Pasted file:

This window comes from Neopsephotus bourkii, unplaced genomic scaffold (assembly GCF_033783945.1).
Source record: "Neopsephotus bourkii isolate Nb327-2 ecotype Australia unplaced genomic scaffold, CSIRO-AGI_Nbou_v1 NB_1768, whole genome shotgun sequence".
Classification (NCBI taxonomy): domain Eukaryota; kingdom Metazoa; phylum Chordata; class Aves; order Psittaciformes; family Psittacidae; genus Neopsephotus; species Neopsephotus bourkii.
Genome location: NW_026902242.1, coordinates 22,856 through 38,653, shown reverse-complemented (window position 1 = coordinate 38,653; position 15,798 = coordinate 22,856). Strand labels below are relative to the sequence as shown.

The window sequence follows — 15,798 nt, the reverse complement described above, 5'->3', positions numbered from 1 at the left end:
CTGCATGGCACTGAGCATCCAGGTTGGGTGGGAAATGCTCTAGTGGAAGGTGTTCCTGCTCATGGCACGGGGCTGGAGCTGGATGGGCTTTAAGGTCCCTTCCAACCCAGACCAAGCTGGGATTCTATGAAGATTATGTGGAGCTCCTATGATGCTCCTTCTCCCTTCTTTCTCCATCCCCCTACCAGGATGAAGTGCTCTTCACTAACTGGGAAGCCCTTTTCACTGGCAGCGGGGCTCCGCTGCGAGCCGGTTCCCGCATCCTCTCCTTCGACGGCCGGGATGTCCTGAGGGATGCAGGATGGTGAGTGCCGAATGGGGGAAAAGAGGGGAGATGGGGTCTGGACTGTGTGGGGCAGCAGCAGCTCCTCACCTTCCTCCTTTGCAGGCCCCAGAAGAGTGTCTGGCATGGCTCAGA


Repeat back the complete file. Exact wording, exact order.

This window comes from Neopsephotus bourkii, unplaced genomic scaffold (assembly GCF_033783945.1).
Source record: "Neopsephotus bourkii isolate Nb327-2 ecotype Australia unplaced genomic scaffold, CSIRO-AGI_Nbou_v1 NB_1768, whole genome shotgun sequence".
Classification (NCBI taxonomy): domain Eukaryota; kingdom Metazoa; phylum Chordata; class Aves; order Psittaciformes; family Psittacidae; genus Neopsephotus; species Neopsephotus bourkii.
Genome location: NW_026902242.1, coordinates 22,856 through 38,653, shown reverse-complemented (window position 1 = coordinate 38,653; position 15,798 = coordinate 22,856). Strand labels below are relative to the sequence as shown.

The window sequence follows — 15,798 nt, the reverse complement described above, 5'->3', positions numbered from 1 at the left end:
CTGCATGGCACTGAGCATCCAGGTTGGGTGGGAAATGCTCTAGTGGAAGGTGTTCCTGCTCATGGCACGGGGCTGGAGCTGGATGGGCTTTAAGGTCCCTTCCAACCCAGACCAAGCTGGGATTCTATGAAGATTATGTGGAGCTCCTATGATGCTCCTTCTCCCTTCTTTCTCCATCCCCCTACCAGGATGAAGTGCTCTTCACTAACTGGGAAGCCCTTTTCACTGGCAGCGGGGCTCCGCTGCGAGCCGGTTCCCGCATCCTCTCCTTCGACGGCCGGGATGTCCTGAGGGATGCAGGATGGTGAGTGCCGAATGGGGGAAAAGAGGGGAGATGGGGTCTGGACTGTGTGGGGCAGCAGCAGCTCCTCACCTTCCTCCTTTGCAGGCCCCAGAAGAGTGTCTGGCATGGCTCAGA